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The AAA Department Leaders Summer Institute is an opportunity to take part in face-to-face dialogue about the various challenges department leaders face in administering their departments and to share successful practices for meeting these challenges.
6:30 Opening Reception and Dinner (Provided)
8:00 Registration and Continental Breakfast
9:00 Welcome and Introductions – AAA President Alex Barker
9:15 Departments as a Force for Change – (Speaker)
10:00 Facilitated Breakout Groups:
-Leadership and Department Management
-Program Review and Assessment
12:00 Lunch (provided)
1:30 Plenary Discussion – Innovations in Pedagogy and Career Diversity
3:45 Facilitated Breakout Groups:
-Doctoral Program Chairs
-MA / MS Program Chairs
-2- and 4-year Degree Program Chairs
6:00 Dinner (provided) and Fun Evening Event
8:00 Continental Breakfast
8:30 Facilitated Breakout Groups:
-Encouraging Research and Finding Funding
10:15 Plenary Discussion – Making the Case for Advancing the Discipline
11:30 AAA’s Department Services Program – How Can AAA Help?
12:00 Wrap Up and Recommendations for 2020 Summer Institute
Unveiling the True Value of Thick Data:
Innovation from Business Anthropology
Workshop organized by the Department of Economics and Business
at Central European University, Budapest Hungary
29-30 June 2018
CEU, 1051 Budapest, Nádor utca 15., room 203
In an era dominated by the frenzy of gathering Big Data in all aspects of the institutional organizational and social lives of individuals, there is growing polarization between the strive towards quantity or quality in research and management practices.
Thick Data, an expression that originates from anthropological approaches developed by Clifford Geertz to the interpretation of cultures, is about a complex range of primary and secondary research approaches, including surveys, questionnaires, focus groups, interviews, journals, videos and so on. It is all qualitative informative materials, tools or techniques that help brands gather granular, specific knowledge about their target audience. In this way, these approaches can understand customer behaviour, analyse and adapt their marketing strategy according to consumer preferences, manage organizational change and lead the game in their industry.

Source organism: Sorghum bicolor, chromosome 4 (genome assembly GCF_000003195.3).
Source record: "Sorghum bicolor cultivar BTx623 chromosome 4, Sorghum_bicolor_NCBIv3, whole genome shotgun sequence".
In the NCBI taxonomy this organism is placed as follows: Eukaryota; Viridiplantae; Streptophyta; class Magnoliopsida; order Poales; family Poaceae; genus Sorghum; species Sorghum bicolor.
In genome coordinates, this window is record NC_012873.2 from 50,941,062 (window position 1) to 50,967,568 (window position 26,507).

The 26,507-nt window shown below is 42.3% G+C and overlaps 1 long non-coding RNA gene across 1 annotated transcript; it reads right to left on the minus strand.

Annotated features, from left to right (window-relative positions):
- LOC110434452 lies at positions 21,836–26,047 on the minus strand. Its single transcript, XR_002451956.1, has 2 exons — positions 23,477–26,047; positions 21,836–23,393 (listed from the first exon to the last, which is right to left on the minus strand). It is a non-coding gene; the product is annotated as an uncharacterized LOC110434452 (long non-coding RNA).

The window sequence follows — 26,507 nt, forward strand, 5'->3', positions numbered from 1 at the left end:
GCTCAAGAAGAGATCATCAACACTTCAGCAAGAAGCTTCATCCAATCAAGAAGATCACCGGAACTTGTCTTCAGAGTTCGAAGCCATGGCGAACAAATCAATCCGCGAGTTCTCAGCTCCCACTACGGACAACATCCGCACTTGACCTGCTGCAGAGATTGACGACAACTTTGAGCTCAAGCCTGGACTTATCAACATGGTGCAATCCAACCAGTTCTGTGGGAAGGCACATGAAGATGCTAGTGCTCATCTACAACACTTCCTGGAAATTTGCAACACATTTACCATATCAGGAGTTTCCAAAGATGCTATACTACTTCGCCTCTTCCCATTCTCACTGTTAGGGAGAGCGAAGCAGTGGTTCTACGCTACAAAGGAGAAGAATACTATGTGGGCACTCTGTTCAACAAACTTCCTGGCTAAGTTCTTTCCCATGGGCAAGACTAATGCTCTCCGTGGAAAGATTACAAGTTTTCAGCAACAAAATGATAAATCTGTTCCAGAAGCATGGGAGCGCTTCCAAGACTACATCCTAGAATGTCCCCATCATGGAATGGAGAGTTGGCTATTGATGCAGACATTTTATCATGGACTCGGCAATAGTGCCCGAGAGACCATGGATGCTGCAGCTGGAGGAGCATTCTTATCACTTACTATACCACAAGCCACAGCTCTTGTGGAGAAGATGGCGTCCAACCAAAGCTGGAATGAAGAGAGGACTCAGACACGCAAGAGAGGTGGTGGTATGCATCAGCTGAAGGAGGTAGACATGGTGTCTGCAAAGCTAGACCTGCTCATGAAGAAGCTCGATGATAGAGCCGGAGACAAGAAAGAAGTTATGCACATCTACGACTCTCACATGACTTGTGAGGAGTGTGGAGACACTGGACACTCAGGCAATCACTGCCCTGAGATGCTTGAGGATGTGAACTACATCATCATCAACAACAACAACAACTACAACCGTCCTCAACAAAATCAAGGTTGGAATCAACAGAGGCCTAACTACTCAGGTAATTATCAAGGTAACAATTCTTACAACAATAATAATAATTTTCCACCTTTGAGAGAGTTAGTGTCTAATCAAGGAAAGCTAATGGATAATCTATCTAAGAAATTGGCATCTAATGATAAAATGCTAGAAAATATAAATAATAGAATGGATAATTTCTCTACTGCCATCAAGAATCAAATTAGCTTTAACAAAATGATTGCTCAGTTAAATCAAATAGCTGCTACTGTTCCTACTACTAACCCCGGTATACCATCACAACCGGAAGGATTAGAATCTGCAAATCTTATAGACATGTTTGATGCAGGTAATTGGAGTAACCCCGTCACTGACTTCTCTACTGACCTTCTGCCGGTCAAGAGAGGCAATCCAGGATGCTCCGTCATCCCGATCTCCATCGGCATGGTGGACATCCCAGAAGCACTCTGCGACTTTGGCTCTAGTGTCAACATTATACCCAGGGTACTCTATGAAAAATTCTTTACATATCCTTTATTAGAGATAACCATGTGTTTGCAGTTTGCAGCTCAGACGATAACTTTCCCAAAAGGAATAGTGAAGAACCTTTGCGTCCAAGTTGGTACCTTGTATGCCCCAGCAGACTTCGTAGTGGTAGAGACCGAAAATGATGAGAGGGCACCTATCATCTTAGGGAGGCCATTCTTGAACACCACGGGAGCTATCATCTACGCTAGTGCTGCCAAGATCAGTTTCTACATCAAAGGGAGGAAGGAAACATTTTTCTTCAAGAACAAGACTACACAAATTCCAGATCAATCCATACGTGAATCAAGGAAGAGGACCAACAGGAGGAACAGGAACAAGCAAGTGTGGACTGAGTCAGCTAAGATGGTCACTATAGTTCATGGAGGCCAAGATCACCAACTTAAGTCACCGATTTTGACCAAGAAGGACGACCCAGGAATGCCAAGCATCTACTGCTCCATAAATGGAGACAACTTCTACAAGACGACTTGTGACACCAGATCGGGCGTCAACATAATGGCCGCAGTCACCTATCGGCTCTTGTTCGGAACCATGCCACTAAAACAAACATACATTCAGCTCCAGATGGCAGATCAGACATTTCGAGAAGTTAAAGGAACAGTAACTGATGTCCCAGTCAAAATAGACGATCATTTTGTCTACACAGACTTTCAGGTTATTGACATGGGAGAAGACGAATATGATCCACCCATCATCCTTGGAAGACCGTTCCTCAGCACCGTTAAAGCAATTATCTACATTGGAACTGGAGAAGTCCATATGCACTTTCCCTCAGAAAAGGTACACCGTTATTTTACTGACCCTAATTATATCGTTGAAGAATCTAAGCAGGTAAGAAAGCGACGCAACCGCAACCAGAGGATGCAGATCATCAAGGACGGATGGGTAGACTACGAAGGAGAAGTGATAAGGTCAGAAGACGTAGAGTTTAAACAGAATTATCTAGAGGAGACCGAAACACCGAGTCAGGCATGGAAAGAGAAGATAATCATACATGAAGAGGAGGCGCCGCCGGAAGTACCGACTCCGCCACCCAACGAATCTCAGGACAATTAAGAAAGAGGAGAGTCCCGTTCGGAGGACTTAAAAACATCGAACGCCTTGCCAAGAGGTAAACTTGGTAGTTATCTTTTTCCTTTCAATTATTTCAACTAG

This workshop brings together academic experts (from Europe and Asia) in the fields of business anthropology and sociology to discuss current research, and data-driven approaches to the application of Thick Data Analysis in management theory and practices.
Presenters and titles:
Davide Torsello (Central European University, Hungary): The transmission of values in business corporations: an organizational ethnographic approach
Melinda Papp (Eotvos Lorand University, Hungary): Consumer behavior in ritual consumption in contemporary Japan
Peter Lugosi (Oxford Brookes University, UK): Ethnographic provocation and experimentation: Disruptive insights in services and consumer research
Fiona Moore (Royal Holloway, University of London, UK): The Interview as Ethnographic Event in Qualitative Business Research
Marton Rovid (Central European University, Hungary): Trust and honesty: preliminary results of an ethnographic research at multinational companies in Hungary
Taran Patel (Grenoble Ecole de Management, France): Visual data in ethnographic research: Possibilities and challenges
Monika Balogh (Eotvos Lorand University, Hungary): The main sources of conflicts at Japanese owned industrial organizations in Europe. The ‘Nihonjinron’ in practice.
Tian Guang (Shantou University, China): Anthropology and Business: Towards the Chinese Characteristics
Lily Diaz-Kommonen (Aalto University, Finland): Quantified Self in the Context of Heritage
Networking and publication discussion will follow
The Second Annual Metropolis North American Migration Policy Forum
Expanding Cooperation on Migration: People, Economy, and Security in the Unites States, Mexico and Canada
The Mexican Secretariat of Foreign Affairs, Mexico City
Longstanding migration flows to and through North America are changing. Shifts in patterns—both driving policy change and responding to it—require fresh thinking across borders. Around the world, proliferating crises have increased the number of refugees and asylum seekers on the move, triggering enhanced border security and vetting protocols in many countries. Within North America, a well-worn north-bound migration pattern is complemented by an increasing southward flow to Mexico and beyond. This stream comprises both those who voluntarily migrate and those being repatriated. And within each North American country, there appear growing concerns about the capacity to receive and integrate new arrivals. Publics unevenly perceive the social and economic benefits of migration and question the government’s ability to effectively manage it. At the same time, under NAFTA, North America has seen reduced barriers to trade, investment and cross-border movement of goods and services. However, the agreement is currently under a contentious renegotiation among the three countries. While migration is not a core NAFTA issue, changes or outright cancellation of the agreement could have migration effects.